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Monthly Client Calls May Be Too Much: Study

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SEI released the second part of its 2015 Futurewealth research on Thursday, identifying how frequently high-net-worth investors want to communicate with their advisors and what they want to talk about.

The paper, “Hanging in the Balance: Conversations With the Futurewealthy,” is based on research conducted with Scorpio Partnership and NPG Wealth Management.

The first report from the Futurewealth series established that the “futurewealthy,” a group of more than 3,100 global investors with an average net worth of $2.7 million, have been working for more than 10 years with a single point of contact at their wealth management firm, and that they tend to be more satisfied than clients who have worked with multiple people throughout their time with the firm.

However, the report also found that clients believe the primary responsibility of that relationship manager is to improve their financial situation, and to provide financial education and market updates.

“Rather than simply having a friendly face at the company, the Futurewealthy are intent on having a relationship manager who can help them with their core objective: wealth creation,” the report says.

The latest release found that futurewealthy clients want to hear from their relationship manager 11 times a year, while limiting contact with other specialists to seven times a year. Although they value their relationship manager more highly, they still want access to experts: about half want either temporary or full access to experts, particularly in lending solutions, hedge funds and estate planning services.

As the proportion of the assets held at the firm increases, clients were more likely to want to focus their communication with their relation manager. Almost 60% of clients with at least 75% of their assets at the firm wanted to communicate with that person only, and 22% wanted periodic access to specialists. Of those who had less than a quarter of their assets at the firm, just 9% wanted to work with the relationship manager only. Twelve percent said they would prefer a digital platform, and 46% wanted periodic access to specialists.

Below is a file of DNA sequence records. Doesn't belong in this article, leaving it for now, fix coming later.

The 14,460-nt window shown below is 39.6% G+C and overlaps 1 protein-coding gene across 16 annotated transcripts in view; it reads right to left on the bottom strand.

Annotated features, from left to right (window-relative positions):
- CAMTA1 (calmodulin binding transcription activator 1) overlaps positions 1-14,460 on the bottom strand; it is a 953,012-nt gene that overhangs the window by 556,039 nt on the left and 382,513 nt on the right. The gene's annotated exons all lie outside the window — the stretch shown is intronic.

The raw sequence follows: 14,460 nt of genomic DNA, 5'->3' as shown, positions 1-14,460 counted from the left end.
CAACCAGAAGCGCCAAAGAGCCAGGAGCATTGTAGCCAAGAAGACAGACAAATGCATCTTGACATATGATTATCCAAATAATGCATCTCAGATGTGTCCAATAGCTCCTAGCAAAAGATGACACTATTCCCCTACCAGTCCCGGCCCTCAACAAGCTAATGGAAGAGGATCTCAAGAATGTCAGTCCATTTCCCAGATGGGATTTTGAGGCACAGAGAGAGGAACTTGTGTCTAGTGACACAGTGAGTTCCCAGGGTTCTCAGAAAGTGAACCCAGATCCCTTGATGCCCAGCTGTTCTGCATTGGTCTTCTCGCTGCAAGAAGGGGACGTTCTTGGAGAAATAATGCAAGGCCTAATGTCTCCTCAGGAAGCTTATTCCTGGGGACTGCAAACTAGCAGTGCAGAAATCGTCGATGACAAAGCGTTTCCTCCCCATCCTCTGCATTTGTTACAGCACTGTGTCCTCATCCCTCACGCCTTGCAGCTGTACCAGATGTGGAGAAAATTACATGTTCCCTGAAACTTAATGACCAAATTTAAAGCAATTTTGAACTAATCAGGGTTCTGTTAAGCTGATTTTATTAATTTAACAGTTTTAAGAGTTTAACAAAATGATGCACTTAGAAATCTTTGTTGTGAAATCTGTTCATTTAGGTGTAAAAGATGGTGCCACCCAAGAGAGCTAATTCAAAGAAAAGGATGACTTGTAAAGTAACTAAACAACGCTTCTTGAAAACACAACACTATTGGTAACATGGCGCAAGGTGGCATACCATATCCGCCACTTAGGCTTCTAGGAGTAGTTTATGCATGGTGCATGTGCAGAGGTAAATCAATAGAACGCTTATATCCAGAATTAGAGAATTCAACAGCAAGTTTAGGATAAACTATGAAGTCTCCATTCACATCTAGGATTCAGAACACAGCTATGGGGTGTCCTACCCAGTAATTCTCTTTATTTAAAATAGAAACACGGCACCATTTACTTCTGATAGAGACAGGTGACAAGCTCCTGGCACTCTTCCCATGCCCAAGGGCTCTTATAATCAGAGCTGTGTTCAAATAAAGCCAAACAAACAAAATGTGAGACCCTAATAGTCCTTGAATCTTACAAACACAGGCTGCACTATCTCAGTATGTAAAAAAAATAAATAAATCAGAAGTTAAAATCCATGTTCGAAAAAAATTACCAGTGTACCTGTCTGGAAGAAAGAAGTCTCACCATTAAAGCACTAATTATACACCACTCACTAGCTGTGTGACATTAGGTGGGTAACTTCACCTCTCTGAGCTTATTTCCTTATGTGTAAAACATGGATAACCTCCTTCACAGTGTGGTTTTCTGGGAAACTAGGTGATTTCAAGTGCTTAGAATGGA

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“Wealth relationship managers are successfully navigating client needs in an increasingly busy world. As relationships grow, clients will increasingly expect relationship managers to be a conduit to nearly all of their financial needs,” according to Al Chiaradonna, senior vice president of SEI Wealth Platform. He said in a statement, “Executing the right contact strategy while providing sound advice, targeted solutions and, when needed, additional expertise will help relationship managers strengthen and broaden these critical relationships.”

The report asked respondents to identify what made a good interaction with their relationship manager. Over half of highly invested respondents said reviewing progress was the mark of a good meeting, and 43% want their relationship manager to only discuss changes in the portfolio that are relevant. Just 42% said discussing new opportunities was the most important feature. Over half of those with between a quarter and half of their assets at the firm agreed.

Just 16% of highly invested respondents said it was important to develop a stronger personal relationship during meetings, a sentiment shared by other cohorts. Only 18% of respondents with less than half of the assets at the firm agreed.

“Relationship managers have unique insight into the Futurewealthy’s larger financial picture, positioning them to help uncover, build toward and track against client financial goals,” Kevin Crowe, head of solutions for SEI Advisor Network, said in a statement. “By helping to identify and then understand what clients are working toward, relationship managers are able to have more impactful discussions, present more relevant solutions and communicate in a more timely fashion.”

— Check out Top 4 Reasons Clients Leave Advisors on ThinkAdvisor.